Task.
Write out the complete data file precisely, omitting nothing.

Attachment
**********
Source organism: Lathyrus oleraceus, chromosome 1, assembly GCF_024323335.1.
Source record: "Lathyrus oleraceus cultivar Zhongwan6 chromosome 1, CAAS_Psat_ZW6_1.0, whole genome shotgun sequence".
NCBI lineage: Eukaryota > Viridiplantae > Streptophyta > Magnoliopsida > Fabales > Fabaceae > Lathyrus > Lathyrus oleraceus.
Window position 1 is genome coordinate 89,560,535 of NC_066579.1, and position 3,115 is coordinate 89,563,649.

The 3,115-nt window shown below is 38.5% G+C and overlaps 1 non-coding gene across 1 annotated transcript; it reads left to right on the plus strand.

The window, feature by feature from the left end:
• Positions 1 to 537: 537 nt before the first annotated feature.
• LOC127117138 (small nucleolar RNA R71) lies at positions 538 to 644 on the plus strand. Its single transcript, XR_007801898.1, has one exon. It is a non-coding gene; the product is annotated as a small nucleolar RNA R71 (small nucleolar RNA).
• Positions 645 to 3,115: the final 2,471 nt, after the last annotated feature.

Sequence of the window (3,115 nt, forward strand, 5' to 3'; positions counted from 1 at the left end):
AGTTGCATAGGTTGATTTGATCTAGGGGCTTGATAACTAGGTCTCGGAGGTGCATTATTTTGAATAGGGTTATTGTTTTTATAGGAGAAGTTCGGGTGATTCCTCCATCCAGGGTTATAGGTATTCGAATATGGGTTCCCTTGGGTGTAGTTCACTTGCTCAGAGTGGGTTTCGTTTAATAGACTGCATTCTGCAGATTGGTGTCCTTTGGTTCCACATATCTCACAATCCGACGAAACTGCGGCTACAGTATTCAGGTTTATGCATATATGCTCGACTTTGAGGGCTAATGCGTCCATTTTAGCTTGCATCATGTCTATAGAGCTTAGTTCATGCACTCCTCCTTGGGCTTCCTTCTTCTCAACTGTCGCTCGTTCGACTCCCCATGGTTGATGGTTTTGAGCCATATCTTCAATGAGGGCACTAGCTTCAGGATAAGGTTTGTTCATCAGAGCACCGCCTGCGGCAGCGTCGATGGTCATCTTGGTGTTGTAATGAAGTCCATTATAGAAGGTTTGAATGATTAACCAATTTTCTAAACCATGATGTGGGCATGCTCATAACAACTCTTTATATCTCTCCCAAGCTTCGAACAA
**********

Source organism: Lathyrus oleraceus, chromosome 1, assembly GCF_024323335.1.
Source record: "Lathyrus oleraceus cultivar Zhongwan6 chromosome 1, CAAS_Psat_ZW6_1.0, whole genome shotgun sequence".
NCBI lineage: Eukaryota > Viridiplantae > Streptophyta > Magnoliopsida > Fabales > Fabaceae > Lathyrus > Lathyrus oleraceus.
Window position 1 is genome coordinate 89,560,535 of NC_066579.1, and position 3,115 is coordinate 89,563,649.

The 3,115-nt window shown below is 38.5% G+C and overlaps 1 non-coding gene across 1 annotated transcript; it reads left to right on the plus strand.

The window, feature by feature from the left end:
• Positions 1 to 537: 537 nt before the first annotated feature.
• LOC127117138 (small nucleolar RNA R71) lies at positions 538 to 644 on the plus strand. Its single transcript, XR_007801898.1, has one exon. It is a non-coding gene; the product is annotated as a small nucleolar RNA R71 (small nucleolar RNA).
• Positions 645 to 3,115: the final 2,471 nt, after the last annotated feature.

Sequence of the window (3,115 nt, forward strand, 5' to 3'; positions counted from 1 at the left end):
AGTTGCATAGGTTGATTTGATCTAGGGGCTTGATAACTAGGTCTCGGAGGTGCATTATTTTGAATAGGGTTATTGTTTTTATAGGAGAAGTTCGGGTGATTCCTCCATCCAGGGTTATAGGTATTCGAATATGGGTTCCCTTGGGTGTAGTTCACTTGCTCAGAGTGGGTTTCGTTTAATAGACTGCATTCTGCAGATTGGTGTCCTTTGGTTCCACATATCTCACAATCCGACGAAACTGCGGCTACAGTATTCAGGTTTATGCATATATGCTCGACTTTGAGGGCTAATGCGTCCATTTTAGCTTGCATCATGTCTATAGAGCTTAGTTCATGCACTCCTCCTTGGGCTTCCTTCTTCTCAACTGTCGCTCGTTCGACTCCCCATGGTTGATGGTTTTGAGCCATATCTTCAATGAGGGCACTAGCTTCAGGATAAGGTTTGTTCATCAGAGCACCGCCTGCGGCAGCGTCGATGGTCATCTTGGTGTTGTAATGAAGTCCATTATAGAAGGTTTGAATGATTAACCAATTTTCTAAACCATGATGTGGGCATGCTCATAACAACTCTTTATATCTCTCCCAAGCTTCGAACAA